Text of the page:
Creative Responses To The Pains Of Change
“You cannot step into the same river twice” — Heraclitus
We can avoid neither pain nor change, inevitable factors in our human condition. However, there is always a way through these factors and the possibility to come out better, not worse, by transforming negative energies into something more life sustaining. This requires the awakening, organizing and integrating of the body and the mind, which we accomplish by listening in to our own internal somatic signals. Shifting out of pain is a learned skill involving a body-centered process of reprogramming.
If you look at the statistics of our national physical and mental condition, you will find that along with cancer and heart trouble being the dominant pathologies, one third of the population is obese, ten percent diabetic, three million have knee, hip and shoulder replacements annually, and osteoarthritis and chronic pain are still on the rise. Even eighty percent of running enthusiasts will develop injuries that eventually end their running. Put all the statistics together and what emerges is that most of the population is living with periodic or repetitive pain.
The repetition of pain becomes a conditioned pattern called suffering. While pain is an unavoidable part of the biological experience, suffering is a pattern of adaptation to pain. With so many developed treatment modalities for the varieties of pain, one would expect the statistics for painful pathologies to show a decline. However, that is not the case, for we see a slowly rising tide of pathologies.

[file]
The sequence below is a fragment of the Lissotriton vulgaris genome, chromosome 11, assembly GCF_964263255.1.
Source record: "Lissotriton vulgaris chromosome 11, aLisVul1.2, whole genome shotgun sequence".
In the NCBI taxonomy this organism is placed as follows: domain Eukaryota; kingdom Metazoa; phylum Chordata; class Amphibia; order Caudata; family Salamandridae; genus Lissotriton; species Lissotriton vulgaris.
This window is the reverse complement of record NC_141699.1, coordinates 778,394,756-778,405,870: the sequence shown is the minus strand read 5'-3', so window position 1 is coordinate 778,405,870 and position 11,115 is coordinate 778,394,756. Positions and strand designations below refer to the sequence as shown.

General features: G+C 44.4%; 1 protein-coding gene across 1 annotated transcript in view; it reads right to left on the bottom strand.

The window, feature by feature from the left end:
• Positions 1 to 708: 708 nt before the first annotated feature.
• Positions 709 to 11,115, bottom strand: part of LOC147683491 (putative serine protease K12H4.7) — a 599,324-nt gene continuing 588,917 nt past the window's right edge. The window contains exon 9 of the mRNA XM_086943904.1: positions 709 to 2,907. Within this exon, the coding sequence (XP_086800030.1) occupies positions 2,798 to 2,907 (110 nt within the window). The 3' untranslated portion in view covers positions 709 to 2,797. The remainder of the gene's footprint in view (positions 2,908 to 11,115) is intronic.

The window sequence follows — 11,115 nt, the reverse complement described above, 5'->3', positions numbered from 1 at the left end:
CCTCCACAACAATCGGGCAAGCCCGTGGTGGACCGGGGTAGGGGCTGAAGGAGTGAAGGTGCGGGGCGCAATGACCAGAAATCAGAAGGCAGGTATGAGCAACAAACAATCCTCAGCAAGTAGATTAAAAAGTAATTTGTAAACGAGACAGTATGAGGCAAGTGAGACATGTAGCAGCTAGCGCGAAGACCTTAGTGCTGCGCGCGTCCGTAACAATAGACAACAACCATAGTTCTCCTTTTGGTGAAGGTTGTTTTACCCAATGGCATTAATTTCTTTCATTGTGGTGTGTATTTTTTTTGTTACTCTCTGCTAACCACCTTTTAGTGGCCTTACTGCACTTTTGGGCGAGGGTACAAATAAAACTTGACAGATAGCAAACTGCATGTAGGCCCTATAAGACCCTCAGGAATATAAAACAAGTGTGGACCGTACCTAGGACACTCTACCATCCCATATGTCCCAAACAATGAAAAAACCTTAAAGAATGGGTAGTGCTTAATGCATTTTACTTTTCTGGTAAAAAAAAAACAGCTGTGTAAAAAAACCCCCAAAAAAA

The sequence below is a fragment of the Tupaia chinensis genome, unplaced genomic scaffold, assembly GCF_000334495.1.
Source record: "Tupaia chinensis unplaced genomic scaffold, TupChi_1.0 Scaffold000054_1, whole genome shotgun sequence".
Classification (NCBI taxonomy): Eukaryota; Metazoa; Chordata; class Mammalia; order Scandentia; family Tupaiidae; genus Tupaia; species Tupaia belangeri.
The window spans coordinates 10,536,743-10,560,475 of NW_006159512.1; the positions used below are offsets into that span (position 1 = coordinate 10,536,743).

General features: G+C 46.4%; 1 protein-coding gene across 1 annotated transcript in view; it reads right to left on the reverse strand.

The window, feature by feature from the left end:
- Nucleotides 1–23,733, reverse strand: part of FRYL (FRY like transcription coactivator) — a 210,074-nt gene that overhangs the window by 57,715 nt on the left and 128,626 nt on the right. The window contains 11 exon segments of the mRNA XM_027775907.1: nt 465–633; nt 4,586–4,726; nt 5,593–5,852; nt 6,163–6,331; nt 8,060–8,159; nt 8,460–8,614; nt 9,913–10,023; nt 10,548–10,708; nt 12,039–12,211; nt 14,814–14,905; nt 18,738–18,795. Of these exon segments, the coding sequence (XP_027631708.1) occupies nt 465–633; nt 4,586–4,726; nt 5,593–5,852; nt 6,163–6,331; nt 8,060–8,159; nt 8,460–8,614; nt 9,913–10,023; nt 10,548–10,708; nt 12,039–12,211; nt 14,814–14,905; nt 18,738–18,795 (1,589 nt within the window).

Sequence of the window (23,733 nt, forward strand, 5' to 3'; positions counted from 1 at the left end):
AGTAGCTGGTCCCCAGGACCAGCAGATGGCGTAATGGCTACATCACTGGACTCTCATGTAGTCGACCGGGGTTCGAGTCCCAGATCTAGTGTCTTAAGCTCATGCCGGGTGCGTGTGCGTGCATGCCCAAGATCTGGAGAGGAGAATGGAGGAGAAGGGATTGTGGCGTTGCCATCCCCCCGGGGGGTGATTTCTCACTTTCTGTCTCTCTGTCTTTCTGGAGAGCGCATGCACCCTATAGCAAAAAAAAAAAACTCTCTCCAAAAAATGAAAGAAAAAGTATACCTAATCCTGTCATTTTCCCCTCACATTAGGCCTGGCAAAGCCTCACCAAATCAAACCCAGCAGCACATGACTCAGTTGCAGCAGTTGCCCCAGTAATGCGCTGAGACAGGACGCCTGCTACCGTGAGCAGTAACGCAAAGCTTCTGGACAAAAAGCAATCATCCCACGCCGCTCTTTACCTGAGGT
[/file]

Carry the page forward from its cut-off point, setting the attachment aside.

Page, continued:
Like the frog that became so accustomed to the slowly heating water in its pot that it never jumped out and boiled to death, how long can our society sustain increasing stress and pain without relief? Eventually catastrophe strikes unless we make changes. Some changes come strong and sudden, whereas others are slower and almost imperceptible. Those who do not know how to manage change can get pulled into a reactive fear state, which immobilizes the body and brain into a habitual pattern of suffering. Those who learn to respond to change can turn crisis into opportunity and may actually improve the quality of their lives, like some of our ancestors from the Middle Ages.
In the year 1348, the Bubonic Plague, also known as the Black Death, hit the European continent and British Isles, eventually wiping out twenty five to sixty percent of the local populations. When the plague struck — mostly in densely populated cities, towns and villages — it was regarded as punishment from God for the sinfulness of the times. So local people took themselves to church to pray more and harder and longer. This was its own heavenly reward for the Bubonic bacteria; it thrived and spread where people gathered in concentration.
Within the human condition, we sometimes experience a form of behavior called cognitive dissonance — the more something is not working or has gone wrong, the more we keep repeating the same behaviors hoping that something will change. The more people went to church, the more breathing, wheezing and close proximity body contact they shared, the more the infections spread. Only those who intuited something else was needed — like getting out of town if you could — survived.